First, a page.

Posted tagged ‘david fincher’

Before you see Button, Fight Club, Zodiac or Se7en, listen to this podcast on David Fincher

December 31, 2008

Under the Sign of Fincher is finally upon us…your chance to see the director’s most acclaimed films up on the big screen, including Se7en, Zodiac, Fight Club and the directors newest, The Curious Case of Benjamin Button.

In the second installment of the Critics’ Roundtable, Film Comment’s Evan Davis sat down with two trusted colleagues to discuss the films of David Fincher:

Kent Jones, Editor-at-large, Film Comment
Nathan Lee, The New York Times, Alt.Cult (WNYC)

Among the issues tackled were the development of Fincher’s career, how Zodiac may or may not be “talking” back to Se7en, the passage of time in The Curious Case of Benjamin Button, and the exploration of systems within Fincher’s work. Listen to it now:

[Download the MP3 here]

In related news, our special Facebook contest has a winner! Wayne Titus wants to ask David Fincher “For an ensemble piece like Zodiac do you do a lot of rehearsing with your actors before principal shooting?” Kent Jones will be on hand to interview the director about his career on Sunday at 7:30 at Rose Hall, and with any luck there will be a Q & A session after the conversation open to audience participation.

See classic Fincher films paired with Fincher selections Jan 1-3

See The Curious Case of Benjamin Button on Sunday at 3

See a conversation with David Fincher on Sunday at 7:30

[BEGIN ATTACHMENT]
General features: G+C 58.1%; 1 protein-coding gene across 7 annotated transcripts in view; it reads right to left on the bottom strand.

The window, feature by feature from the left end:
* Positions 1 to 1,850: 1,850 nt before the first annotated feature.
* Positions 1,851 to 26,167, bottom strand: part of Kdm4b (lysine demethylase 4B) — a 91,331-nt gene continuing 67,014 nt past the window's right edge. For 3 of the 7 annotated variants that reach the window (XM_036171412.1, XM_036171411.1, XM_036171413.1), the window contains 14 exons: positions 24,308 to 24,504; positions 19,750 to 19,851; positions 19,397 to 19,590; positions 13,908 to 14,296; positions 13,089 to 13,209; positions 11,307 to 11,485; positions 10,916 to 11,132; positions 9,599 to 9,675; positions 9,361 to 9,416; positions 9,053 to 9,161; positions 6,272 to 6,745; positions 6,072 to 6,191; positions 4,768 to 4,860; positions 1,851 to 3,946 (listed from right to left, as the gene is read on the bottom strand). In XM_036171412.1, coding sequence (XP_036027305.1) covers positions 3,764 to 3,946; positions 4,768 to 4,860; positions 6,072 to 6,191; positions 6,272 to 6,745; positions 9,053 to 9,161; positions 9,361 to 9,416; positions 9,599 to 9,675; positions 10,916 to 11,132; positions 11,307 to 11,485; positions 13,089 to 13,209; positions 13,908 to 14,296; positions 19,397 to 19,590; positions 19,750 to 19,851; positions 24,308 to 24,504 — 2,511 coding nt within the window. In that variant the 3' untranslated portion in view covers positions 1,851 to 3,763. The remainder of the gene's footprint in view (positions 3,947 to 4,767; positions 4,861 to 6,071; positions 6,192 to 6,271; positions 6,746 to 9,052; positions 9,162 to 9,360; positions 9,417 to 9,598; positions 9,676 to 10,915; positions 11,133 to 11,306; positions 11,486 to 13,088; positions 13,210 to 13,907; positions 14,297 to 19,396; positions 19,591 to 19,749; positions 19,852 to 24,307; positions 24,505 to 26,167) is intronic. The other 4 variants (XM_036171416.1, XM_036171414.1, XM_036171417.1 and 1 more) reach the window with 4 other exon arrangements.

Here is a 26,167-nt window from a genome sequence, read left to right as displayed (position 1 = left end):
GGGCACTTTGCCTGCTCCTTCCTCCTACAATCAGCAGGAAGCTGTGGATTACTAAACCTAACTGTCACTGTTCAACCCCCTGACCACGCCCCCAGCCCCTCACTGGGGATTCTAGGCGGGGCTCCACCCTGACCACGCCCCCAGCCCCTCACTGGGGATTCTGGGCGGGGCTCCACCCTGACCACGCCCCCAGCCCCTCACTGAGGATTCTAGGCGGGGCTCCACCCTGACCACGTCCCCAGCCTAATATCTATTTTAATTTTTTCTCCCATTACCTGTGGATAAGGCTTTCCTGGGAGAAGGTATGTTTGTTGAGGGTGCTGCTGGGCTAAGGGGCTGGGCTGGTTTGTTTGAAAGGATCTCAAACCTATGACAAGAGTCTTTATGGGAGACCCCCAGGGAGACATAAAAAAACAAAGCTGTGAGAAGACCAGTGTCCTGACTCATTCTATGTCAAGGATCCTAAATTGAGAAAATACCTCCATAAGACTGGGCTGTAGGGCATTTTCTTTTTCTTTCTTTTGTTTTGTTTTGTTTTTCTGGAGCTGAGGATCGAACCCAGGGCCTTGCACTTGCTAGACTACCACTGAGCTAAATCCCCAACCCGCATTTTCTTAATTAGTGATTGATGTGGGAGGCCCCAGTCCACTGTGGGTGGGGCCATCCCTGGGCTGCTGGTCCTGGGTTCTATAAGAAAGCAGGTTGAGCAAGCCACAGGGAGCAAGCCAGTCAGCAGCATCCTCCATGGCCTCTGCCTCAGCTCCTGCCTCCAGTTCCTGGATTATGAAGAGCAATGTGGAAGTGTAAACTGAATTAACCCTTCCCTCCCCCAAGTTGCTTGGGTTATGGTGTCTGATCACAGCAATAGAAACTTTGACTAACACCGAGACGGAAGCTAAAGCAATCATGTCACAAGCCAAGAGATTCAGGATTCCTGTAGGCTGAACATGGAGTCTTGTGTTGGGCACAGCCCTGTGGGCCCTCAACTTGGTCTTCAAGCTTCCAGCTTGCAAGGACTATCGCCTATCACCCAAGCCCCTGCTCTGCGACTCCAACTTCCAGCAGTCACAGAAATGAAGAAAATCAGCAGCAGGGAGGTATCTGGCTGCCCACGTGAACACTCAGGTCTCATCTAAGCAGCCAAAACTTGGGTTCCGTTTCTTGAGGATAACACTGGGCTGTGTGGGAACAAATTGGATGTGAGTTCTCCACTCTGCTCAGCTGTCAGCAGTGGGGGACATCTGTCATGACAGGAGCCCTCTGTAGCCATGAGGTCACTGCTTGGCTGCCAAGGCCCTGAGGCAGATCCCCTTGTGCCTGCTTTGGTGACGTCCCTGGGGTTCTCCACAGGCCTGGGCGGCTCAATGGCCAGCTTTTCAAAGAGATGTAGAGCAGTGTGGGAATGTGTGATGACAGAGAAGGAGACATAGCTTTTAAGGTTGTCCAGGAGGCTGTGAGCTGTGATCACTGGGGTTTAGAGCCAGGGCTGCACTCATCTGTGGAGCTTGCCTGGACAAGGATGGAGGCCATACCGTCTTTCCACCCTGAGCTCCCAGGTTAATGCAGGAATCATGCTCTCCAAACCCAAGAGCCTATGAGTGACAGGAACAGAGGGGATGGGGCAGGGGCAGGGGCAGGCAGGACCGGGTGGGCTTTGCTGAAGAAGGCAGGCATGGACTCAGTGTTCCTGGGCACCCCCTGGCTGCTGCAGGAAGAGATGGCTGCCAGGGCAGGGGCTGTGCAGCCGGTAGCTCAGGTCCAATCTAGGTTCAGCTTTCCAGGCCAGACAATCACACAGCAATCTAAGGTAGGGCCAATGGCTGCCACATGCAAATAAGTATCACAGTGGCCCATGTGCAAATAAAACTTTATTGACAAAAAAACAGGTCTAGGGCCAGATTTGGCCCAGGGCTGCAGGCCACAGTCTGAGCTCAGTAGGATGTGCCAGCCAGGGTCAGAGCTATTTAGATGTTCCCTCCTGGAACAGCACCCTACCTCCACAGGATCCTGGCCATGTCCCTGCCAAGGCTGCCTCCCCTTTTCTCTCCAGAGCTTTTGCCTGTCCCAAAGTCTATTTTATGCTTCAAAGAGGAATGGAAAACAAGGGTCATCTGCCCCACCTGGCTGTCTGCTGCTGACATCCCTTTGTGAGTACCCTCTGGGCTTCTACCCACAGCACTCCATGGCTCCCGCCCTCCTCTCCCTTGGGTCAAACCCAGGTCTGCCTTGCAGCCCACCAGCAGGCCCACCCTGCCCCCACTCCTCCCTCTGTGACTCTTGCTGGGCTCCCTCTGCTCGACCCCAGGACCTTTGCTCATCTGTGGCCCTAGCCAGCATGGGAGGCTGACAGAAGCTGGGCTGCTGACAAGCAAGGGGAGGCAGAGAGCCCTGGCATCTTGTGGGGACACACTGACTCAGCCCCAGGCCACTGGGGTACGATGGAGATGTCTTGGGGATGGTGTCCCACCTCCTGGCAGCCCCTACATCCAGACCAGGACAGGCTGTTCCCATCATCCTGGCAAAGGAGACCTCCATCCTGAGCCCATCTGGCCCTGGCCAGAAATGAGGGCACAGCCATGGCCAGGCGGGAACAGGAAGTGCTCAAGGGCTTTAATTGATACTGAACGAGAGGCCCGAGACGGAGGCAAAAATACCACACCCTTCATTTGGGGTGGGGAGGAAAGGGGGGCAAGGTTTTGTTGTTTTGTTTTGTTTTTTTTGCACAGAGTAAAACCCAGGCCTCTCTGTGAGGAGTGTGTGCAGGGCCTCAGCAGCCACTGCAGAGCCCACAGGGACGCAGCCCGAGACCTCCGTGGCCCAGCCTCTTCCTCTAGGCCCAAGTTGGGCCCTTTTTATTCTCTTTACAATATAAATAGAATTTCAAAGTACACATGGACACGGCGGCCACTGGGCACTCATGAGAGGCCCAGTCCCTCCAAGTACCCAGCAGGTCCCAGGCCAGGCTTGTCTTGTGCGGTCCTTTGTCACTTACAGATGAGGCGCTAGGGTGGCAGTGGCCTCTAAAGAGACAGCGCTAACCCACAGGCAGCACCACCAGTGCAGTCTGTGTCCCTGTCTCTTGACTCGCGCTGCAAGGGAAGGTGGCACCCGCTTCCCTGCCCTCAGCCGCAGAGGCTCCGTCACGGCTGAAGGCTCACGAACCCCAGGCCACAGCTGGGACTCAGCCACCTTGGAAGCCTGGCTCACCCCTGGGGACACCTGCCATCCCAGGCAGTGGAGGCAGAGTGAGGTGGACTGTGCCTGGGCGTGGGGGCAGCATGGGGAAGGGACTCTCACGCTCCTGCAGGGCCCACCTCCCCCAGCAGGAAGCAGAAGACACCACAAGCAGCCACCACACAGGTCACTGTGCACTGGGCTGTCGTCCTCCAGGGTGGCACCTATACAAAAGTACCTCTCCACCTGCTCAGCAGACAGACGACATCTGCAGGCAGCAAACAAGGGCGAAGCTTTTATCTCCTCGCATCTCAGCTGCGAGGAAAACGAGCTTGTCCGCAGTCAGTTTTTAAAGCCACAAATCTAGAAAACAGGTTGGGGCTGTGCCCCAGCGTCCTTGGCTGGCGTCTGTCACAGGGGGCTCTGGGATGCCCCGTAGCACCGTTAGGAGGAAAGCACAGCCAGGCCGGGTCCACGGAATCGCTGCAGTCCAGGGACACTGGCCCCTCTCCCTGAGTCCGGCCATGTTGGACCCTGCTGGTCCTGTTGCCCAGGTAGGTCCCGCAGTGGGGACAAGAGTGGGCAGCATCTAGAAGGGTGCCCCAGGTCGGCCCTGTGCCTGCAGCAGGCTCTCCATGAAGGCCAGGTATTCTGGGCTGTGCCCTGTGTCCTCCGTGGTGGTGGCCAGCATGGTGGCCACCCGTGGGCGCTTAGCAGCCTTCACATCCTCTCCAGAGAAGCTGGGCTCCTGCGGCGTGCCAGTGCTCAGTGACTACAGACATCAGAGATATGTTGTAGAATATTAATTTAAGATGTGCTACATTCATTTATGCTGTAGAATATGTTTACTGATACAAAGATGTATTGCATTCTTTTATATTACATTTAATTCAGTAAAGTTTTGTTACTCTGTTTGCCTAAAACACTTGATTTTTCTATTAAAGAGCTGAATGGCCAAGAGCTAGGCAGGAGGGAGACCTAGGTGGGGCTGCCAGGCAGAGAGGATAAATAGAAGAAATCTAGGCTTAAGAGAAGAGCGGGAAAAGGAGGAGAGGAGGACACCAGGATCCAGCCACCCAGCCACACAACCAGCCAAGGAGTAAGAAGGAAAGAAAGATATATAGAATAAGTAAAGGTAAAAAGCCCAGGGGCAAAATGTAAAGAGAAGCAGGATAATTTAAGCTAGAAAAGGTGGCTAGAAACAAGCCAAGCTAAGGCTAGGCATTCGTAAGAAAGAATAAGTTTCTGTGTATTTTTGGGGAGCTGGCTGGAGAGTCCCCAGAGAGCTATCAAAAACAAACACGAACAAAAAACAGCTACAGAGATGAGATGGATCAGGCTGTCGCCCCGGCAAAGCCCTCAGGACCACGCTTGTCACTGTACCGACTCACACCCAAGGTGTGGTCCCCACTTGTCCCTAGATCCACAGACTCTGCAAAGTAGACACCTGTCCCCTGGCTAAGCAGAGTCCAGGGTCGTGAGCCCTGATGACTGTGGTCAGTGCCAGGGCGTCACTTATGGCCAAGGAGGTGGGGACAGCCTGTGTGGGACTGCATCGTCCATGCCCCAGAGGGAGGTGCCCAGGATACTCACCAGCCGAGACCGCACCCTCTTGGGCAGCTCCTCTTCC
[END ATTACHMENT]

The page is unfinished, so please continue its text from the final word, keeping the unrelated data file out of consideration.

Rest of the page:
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The filmlinc blog asks: what’s your fantasy double feature?

December 30, 2008

The Under the Sign of Fincher program (Jan 1-4) offers audiences the chance to see several unique double features chosen by director David Fincher himself. It got us to thinking about unique pairings and so we asked friends and contributors to come up with their own “fantasy double features.”

Texas Chainsaw Massacre (1974) and Paris, Texas (1984)

Compare the perpetual motion of Leatherface with the almost static (and leathery) features of a forlorn Harry Dean Stanton. They are loosely-defined family men, in broken-family films, struggling with the transvaluation of family values. (The “female question,” in both cases, is a tough one.) While on seemingly opposite sides of the stylistic spectrum (Tobe Hooper versus Wim Wenders) the two gents are, nonetheless, part of an existential continuum of angst. Get out your handkerchiefs for Harry; but you’ll more likely need a bucket and mop for the guy with the power tool. You will feel the pain.

Chris Chang, Senior Editor, Film Comment magazine

10 Rillington Place (1971) and Alien (1979)

Sure, at first it’s just a coupling of John Hurt’s most contagious performances, from the “JFK”-like refrain “Christie did it” in Richard Fleischer’s 1971 serial crime story to the ultimate John Hurt moment eight short years later. But together this double feature of British-made thrillers provides a master class on on-screen dread–achieved mostly
through atmosphere and uncertainty–as well as a potent sense of the country’s gloom on the eve of the Thatcher-era.

Arthur Ryel-Lindsey, Editor, Film Society


Good Night, and Good Luck (2005) and Network (1976)

Perhaps no two films are as prescient and relevant when making a commentary on our media-saturated society, and no two films can better exemplify the integrity our news media has potential for….  and the three-ring circus it has truly become.  Even more fascinating:  these are movies representative of our past, yet both are keenly observant of the perversions and self-important altruism at the hand of the television news networks broadcasting today.

-Tom Treanor, New York Film Festival Correspondent

Kids (1995) & Y Tú Mamá También (2001)